Though a few members have changed since the last time I saw them, it was good to confirm that bassist and backing vocalist Caitlin Gray remains as a vital contributor to the overall band sound.
 

 The frequent inclusion of a horn player allows Eytan to emphasize the soulful side of his songwriting.

Check out the Motown influence in this particular performance:

 



 
Eytan is a truly gifted songwriter.  The depth and range of his work echoes classic 50's and 60's pop music in both song structure and lyrical content.
 
This current band - which may be the best Embassy yet - only further enhanced what Eytan does so well - classic pop, rock and soul music - with a lyrical content that is both intelligent and emotionally charged.
 
 
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 To find out more, about this band, see here: 


*****
 
Sponsoring the evening were the good folks at Ooh La La Recordings

 
 
Playing in a featured slot of the night was their recording artists The Last Royals
 
 
This band plays a lively guitar and vocal driven rock that rides along the strong presence of its lead vocalist.  On their song "Crystal Vases" one can hear elements of a band like The Strokes influence.  "Only The Brave" aspires to a bigger arena-rock sound.   Dominant tandem keyboard lines on the chorus hook suggest a desire to appeal on the same large scale level that a band like U2 resides.
 
Three songs from their forthcoming full-length "Twistification" can be heard at the main label site:
 
 
Definintely worth checking out.
 
*****
Next up was the band Motive
 
 
Visually going the matching suits route - they would not have looked out of place on MTV in the early 1980s.  The classic "new wave" all black suit, white shirt and skinny tie made them look like the band Blondie (minus Debbie) on the cover of "Parallel Lines"
 
 
Their sound is an energetic guitar powered vocal music, with emphatic drums and bass.  At one time this style would have been categorized as "power pop."  It's probably still an accurate description of what they played.
 
You can listen to their double A-side "What's So Bad/Lay Some Light"
here at The Deli Magazine:
 
*****
What followed next was one of my top unexpected suprise discoveries at CMJ (which is really one of the main reasons you slog through multiple nights of many bands)
 
 
Mother Feather
 
Since I am a Deli Mag Writer - of course I was aware of this band due to the fact that I am also an avid Deli Mag Reader.  Based on the things I had previously read, I was most curious to see their live show.
 
I had noticed these two frontwomen in the audience as early as during The Last Royals show.  In fact, that bands singer mentioned their presence in the crowd saying something like "I see that Mother Feather is here."
 
Before MF took the stage, I made eye contact with the dark haired frontperson (Ann Courtney) who promptly sneered at me.  I chuckled.  I then heard her associate - the impossibly built, model-like hardbody associate (Lizzie Carena) ask Ann if she was "feeling mean."  I suppose this was them getting into character before their performance.  Note:  they were both sweet and friendly afterwards.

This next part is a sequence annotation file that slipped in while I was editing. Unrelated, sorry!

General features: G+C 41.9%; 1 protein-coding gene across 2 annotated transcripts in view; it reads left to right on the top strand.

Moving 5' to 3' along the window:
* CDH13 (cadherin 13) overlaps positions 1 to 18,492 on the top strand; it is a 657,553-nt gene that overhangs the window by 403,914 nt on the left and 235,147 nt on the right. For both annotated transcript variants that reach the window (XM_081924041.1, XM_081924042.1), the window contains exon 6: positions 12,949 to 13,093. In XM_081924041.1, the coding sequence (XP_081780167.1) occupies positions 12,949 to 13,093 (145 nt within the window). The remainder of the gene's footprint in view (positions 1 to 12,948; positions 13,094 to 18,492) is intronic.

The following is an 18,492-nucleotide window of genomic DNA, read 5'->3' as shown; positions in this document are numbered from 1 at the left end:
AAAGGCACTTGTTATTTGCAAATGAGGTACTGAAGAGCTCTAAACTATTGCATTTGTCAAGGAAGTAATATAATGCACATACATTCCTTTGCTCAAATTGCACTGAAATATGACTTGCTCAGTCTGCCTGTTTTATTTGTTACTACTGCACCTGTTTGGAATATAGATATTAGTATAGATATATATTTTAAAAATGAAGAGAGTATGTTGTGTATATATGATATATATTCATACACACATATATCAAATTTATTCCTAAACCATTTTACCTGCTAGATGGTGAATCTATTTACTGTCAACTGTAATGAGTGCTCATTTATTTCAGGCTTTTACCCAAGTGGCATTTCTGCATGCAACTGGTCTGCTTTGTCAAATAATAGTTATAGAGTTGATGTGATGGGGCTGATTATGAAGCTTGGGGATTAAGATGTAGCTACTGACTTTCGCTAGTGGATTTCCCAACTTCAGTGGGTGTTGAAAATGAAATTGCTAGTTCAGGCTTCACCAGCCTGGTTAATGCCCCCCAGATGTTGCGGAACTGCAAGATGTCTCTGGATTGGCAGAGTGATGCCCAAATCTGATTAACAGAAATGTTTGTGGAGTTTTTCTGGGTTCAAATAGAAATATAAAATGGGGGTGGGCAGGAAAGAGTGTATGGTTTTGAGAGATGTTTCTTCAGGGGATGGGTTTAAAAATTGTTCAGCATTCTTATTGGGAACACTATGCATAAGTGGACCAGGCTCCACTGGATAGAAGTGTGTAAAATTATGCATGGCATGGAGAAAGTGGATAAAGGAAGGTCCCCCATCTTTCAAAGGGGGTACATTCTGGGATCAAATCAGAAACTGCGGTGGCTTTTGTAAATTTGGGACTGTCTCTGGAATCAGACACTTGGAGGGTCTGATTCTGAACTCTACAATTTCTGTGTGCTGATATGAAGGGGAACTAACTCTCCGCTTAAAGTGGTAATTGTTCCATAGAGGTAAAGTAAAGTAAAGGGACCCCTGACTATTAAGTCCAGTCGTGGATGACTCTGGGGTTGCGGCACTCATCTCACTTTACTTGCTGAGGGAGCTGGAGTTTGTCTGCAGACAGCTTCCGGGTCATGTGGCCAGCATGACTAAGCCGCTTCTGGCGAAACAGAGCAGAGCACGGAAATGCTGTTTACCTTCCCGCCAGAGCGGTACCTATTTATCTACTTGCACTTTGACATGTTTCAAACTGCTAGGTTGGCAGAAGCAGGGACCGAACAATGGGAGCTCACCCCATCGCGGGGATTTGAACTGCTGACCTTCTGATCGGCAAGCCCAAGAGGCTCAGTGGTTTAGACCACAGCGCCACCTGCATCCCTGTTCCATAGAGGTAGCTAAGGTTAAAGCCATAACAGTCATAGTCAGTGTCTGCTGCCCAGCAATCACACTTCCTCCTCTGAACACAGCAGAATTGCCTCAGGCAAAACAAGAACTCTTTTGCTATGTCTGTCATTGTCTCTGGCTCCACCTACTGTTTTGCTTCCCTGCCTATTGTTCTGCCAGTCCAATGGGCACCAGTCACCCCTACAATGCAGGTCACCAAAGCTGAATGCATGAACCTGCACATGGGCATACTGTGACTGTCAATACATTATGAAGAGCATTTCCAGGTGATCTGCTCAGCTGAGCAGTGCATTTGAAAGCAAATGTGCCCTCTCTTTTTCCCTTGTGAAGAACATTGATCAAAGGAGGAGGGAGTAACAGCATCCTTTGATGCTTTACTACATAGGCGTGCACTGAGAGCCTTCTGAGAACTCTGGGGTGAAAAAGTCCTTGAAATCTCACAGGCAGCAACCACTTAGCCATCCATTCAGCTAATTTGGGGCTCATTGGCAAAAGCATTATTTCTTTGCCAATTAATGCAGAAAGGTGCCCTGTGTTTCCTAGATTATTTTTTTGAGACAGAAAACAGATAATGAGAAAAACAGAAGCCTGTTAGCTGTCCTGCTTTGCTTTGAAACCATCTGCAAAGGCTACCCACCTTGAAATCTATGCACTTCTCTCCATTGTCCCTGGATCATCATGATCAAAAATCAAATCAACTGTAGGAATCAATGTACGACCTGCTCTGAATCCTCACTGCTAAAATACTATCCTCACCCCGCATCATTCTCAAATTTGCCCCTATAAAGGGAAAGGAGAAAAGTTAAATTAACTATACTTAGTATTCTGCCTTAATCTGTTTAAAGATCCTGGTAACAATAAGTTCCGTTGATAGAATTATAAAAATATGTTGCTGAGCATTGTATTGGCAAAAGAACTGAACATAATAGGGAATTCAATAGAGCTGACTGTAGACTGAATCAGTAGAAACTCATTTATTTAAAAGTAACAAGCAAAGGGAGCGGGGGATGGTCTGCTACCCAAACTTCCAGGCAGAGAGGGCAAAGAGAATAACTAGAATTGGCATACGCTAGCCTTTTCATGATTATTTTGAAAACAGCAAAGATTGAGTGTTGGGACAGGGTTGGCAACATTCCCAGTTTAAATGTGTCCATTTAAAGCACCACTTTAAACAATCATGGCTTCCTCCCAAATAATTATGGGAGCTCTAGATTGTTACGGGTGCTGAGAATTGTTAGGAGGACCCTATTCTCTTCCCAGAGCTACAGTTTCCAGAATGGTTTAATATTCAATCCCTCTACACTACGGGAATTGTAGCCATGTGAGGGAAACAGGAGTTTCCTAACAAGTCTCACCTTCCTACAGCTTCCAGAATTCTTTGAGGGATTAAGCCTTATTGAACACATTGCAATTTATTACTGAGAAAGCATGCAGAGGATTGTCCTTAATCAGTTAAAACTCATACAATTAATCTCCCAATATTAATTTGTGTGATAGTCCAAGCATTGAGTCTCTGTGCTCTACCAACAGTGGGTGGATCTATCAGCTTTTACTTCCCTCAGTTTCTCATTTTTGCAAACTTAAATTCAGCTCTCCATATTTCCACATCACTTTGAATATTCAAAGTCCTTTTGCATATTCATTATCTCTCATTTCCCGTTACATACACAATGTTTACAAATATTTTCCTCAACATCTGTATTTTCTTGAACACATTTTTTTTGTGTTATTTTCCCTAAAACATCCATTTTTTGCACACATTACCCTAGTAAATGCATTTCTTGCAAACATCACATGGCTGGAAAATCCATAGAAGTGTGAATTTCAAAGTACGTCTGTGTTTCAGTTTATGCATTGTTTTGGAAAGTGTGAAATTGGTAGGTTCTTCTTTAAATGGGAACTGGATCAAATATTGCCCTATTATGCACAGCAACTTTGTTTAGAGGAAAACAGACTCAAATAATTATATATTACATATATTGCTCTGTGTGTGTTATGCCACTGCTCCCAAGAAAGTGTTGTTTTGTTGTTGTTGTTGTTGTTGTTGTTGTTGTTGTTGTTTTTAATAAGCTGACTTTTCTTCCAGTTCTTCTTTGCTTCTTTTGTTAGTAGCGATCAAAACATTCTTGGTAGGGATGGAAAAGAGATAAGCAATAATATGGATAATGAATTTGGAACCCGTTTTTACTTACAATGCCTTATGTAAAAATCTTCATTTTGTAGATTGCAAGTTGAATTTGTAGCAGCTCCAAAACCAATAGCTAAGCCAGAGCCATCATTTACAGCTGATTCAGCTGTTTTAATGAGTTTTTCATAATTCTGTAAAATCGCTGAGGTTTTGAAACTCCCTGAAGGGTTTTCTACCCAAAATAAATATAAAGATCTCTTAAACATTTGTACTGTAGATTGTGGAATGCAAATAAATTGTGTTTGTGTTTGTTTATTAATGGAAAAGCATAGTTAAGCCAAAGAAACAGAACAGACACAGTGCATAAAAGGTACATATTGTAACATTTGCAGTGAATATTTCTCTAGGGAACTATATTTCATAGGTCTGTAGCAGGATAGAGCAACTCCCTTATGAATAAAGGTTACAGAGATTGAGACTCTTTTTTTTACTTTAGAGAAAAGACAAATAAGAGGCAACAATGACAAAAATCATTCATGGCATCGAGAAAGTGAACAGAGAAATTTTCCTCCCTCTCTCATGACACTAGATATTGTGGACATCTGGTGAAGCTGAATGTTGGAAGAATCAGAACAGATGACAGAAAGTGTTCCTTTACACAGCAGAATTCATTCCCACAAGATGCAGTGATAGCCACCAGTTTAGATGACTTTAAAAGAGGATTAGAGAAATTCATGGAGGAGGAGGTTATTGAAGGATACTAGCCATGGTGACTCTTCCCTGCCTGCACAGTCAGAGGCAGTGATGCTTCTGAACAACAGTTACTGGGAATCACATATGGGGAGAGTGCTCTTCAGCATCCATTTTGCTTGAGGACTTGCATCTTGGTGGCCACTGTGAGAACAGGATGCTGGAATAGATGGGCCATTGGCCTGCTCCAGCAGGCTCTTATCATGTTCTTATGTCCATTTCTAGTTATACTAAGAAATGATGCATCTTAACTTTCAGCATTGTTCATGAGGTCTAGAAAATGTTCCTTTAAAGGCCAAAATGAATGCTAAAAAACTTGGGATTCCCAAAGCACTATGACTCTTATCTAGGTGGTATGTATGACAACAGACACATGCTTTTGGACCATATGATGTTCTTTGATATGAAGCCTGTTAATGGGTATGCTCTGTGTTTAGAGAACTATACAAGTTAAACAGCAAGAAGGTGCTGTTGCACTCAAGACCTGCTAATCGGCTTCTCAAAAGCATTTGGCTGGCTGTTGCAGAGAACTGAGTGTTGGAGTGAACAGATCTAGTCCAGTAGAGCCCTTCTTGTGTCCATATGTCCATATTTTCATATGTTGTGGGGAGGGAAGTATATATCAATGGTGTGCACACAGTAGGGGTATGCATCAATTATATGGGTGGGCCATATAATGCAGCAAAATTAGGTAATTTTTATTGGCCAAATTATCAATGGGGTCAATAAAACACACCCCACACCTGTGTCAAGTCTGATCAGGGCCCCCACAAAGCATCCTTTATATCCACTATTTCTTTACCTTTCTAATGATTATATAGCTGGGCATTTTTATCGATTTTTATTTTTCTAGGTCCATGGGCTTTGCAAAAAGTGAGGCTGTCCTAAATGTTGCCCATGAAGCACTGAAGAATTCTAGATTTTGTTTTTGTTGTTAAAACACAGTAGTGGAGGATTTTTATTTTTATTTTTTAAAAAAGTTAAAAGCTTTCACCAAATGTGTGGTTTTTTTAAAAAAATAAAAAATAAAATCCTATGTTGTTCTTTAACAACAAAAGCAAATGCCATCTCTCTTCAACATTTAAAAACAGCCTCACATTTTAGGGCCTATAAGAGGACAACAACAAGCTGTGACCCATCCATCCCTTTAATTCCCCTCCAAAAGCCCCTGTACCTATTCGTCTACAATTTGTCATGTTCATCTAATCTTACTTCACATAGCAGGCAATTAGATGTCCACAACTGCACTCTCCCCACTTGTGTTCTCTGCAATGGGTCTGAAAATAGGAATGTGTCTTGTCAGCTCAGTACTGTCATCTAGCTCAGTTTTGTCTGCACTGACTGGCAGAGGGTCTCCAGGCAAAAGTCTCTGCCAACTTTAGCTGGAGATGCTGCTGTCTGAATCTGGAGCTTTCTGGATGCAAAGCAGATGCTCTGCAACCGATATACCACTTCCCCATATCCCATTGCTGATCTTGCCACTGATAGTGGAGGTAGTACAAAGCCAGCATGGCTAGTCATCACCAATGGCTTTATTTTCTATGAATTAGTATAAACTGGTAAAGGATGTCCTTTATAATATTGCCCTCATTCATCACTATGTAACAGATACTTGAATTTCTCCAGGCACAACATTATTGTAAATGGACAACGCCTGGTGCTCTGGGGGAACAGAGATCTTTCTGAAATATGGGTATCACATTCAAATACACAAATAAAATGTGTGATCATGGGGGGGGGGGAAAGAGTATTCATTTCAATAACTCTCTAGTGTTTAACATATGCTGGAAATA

As frontwoman for this band, Ann Courtney plays the domineering siren well.  You can see the need to perform in front of an audience with every dramatic gesture.  Having read some about her past, she claims earlier band formations were more self-deprecating ("late bloomers") - and now with this band the performances are a conscious rejection of shame.
 
 
It is most definitely a costumey, glam-extreme over-the-top show.
 
 
As dramatic as the imagery may be, the three male bandmembers holding down the guitar, bass and drums rock out with the intensity of seasoned professionals.
 
 
The boys thunder along behind their dazzling front duo - rumbling out dirty rock n' blues progressions that echo the spirit of Black Sabbath, Led Zepplin and a bit of Iggy and The Stooges too.
 
Check out this performance from the show:
 




Femme Fatale
 
Harmonies and bare midriff
 
Impassioned please to find your inner Marc Bolan


Without a doubt there is a T-Rextasy element to this late 70's era glam production.

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Both ladies are particularly amusing as they would repeatedly throw themselves to the floor when the spirit happened to move them.

Check out their grand final performance of the night here:

 



Yeah, I liked it a lot.  Anything that reminds me of my teenage years - and first discovering Alice Cooper, T-Rex, Bowie and all that great glam era showy music - it will get me every time.

Check out more about one of my new fave bands, here:

http://www.motherfeather.com

and this Deli Mag interview here: